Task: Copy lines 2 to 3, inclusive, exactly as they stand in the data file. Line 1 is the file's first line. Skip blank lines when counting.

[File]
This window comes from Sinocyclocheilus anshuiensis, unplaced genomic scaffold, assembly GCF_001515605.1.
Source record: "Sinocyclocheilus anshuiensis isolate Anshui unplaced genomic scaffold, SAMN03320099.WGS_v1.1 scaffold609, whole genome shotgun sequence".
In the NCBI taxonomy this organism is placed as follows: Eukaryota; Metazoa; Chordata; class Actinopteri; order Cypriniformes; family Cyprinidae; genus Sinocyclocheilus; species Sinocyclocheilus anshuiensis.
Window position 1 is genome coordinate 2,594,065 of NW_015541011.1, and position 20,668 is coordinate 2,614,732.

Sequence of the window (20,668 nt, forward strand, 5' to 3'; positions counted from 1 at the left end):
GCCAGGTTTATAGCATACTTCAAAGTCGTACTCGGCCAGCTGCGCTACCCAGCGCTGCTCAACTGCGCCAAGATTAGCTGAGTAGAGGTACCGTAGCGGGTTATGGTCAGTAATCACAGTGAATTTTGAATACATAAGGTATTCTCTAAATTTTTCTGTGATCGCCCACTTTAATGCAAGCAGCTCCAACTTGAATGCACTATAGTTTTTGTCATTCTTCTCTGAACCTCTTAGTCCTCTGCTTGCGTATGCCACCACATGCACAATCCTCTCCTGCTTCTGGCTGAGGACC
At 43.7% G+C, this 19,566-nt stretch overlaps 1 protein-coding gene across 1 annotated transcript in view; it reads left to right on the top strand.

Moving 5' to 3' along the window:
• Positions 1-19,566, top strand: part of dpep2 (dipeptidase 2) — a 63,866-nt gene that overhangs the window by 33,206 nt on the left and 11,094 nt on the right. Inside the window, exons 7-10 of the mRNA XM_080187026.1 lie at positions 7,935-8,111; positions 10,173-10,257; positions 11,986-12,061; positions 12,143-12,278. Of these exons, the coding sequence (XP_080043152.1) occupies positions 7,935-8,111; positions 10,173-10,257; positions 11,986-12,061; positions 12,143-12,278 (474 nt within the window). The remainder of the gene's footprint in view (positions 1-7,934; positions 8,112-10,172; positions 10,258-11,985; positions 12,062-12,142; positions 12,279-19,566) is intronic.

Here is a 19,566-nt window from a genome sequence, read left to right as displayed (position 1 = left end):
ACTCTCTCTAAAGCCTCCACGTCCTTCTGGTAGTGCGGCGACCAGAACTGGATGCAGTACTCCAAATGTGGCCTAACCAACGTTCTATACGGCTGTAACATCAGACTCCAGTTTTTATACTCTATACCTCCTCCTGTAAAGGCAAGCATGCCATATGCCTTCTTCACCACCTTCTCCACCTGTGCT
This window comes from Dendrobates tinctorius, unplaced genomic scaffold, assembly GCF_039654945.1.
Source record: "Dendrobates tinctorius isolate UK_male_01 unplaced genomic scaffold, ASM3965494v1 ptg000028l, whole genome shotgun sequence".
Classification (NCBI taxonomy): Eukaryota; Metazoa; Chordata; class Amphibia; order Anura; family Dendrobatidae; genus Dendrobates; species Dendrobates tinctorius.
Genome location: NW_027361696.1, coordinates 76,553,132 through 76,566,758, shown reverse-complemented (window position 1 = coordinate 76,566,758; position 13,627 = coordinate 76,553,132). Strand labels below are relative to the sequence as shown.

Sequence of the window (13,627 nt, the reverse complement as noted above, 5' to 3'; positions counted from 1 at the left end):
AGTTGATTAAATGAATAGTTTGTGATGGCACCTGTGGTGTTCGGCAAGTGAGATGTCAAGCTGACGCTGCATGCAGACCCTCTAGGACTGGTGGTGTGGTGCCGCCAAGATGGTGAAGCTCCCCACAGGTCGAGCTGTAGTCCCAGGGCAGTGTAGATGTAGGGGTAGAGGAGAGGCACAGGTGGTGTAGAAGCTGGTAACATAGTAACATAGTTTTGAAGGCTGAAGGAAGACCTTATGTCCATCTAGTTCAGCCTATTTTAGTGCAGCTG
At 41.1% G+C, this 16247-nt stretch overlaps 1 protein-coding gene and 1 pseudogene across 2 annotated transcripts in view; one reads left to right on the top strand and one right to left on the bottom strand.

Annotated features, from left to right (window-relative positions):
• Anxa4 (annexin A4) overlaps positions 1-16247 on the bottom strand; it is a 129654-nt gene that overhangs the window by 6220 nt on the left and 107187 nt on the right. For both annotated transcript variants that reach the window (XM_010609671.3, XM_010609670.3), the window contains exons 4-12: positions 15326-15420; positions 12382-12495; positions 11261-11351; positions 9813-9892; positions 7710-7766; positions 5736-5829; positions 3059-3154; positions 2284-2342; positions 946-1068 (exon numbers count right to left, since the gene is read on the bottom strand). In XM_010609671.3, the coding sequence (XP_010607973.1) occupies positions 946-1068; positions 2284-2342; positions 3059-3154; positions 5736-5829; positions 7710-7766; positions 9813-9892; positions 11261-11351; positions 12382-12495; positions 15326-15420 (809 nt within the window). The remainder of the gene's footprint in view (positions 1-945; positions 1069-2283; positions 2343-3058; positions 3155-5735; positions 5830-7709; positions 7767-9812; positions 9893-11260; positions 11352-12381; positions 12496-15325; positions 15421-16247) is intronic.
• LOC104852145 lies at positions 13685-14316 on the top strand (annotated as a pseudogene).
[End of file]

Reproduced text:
Source record: "Sinocyclocheilus anshuiensis isolate Anshui unplaced genomic scaffold, SAMN03320099.WGS_v1.1 scaffold609, whole genome shotgun sequence".
In the NCBI taxonomy this organism is placed as follows: Eukaryota; Metazoa; Chordata; class Actinopteri; order Cypriniformes; family Cyprinidae; genus Sinocyclocheilus; species Sinocyclocheilus anshuiensis.